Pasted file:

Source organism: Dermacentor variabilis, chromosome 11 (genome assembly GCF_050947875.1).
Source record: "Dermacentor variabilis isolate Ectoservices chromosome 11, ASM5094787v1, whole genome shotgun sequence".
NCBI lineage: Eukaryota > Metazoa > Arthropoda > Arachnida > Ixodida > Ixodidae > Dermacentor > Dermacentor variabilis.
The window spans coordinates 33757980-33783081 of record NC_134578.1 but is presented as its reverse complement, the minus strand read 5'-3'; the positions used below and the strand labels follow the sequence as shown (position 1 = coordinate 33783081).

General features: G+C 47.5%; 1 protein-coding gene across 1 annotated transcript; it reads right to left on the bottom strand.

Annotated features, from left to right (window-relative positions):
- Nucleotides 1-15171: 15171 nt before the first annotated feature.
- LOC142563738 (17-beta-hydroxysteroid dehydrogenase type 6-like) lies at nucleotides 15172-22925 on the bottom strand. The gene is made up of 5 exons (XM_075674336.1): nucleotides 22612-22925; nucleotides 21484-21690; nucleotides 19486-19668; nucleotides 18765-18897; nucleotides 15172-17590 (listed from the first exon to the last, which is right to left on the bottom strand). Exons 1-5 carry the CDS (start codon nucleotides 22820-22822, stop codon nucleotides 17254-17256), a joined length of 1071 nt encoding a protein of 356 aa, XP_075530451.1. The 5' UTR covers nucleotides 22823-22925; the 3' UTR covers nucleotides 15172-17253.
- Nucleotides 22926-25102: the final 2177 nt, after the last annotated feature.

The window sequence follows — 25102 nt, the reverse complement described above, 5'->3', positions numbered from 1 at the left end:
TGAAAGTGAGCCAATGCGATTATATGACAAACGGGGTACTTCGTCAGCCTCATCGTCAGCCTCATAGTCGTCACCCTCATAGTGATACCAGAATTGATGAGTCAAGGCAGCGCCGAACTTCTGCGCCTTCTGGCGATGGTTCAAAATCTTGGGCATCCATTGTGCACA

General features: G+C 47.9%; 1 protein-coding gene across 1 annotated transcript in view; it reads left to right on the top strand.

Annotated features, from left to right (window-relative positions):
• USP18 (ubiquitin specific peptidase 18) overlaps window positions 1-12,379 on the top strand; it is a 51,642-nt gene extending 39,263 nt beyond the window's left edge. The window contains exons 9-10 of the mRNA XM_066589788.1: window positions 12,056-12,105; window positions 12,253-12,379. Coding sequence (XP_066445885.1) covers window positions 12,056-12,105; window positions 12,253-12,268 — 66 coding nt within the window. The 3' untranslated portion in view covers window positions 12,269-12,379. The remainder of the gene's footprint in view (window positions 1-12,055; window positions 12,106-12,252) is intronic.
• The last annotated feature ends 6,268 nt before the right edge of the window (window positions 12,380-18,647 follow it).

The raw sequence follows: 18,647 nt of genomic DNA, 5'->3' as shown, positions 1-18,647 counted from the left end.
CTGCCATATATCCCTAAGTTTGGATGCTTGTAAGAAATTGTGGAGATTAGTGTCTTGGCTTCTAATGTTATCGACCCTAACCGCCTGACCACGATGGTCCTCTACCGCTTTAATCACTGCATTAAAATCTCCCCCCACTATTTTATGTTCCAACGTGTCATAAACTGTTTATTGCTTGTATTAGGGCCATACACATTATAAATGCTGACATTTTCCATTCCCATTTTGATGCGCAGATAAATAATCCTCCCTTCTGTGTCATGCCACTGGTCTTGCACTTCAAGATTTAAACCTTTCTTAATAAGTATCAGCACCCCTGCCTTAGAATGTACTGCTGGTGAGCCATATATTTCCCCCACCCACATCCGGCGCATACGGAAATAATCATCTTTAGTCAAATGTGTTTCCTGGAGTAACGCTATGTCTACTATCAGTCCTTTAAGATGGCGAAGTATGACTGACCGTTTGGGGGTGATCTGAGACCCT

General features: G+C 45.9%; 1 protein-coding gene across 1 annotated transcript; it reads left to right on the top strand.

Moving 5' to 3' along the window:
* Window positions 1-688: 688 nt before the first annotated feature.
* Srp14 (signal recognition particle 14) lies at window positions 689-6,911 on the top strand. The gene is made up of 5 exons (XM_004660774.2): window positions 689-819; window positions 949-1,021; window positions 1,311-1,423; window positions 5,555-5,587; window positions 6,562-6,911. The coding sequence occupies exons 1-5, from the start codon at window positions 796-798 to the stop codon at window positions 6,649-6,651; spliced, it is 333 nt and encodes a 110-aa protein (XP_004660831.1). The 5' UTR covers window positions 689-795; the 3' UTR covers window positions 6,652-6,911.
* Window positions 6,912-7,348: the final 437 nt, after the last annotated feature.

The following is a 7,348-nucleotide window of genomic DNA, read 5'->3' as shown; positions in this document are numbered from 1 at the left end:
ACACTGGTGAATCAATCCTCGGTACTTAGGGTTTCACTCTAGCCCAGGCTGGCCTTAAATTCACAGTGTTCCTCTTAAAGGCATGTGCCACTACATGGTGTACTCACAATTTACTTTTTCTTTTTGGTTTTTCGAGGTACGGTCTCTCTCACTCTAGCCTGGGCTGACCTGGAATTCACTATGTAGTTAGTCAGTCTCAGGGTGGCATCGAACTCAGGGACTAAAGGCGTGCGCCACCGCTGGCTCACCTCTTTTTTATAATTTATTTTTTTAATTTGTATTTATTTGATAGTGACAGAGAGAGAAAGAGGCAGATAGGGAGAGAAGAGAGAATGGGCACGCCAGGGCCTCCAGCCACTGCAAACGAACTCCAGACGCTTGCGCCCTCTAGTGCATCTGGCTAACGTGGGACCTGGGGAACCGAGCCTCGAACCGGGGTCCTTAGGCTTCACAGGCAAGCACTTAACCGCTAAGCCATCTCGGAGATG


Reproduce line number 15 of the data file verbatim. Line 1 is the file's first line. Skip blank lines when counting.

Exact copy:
• The last annotated feature ends 6,268 nt before the right edge of the window (window positions 12,380-18,647 follow it).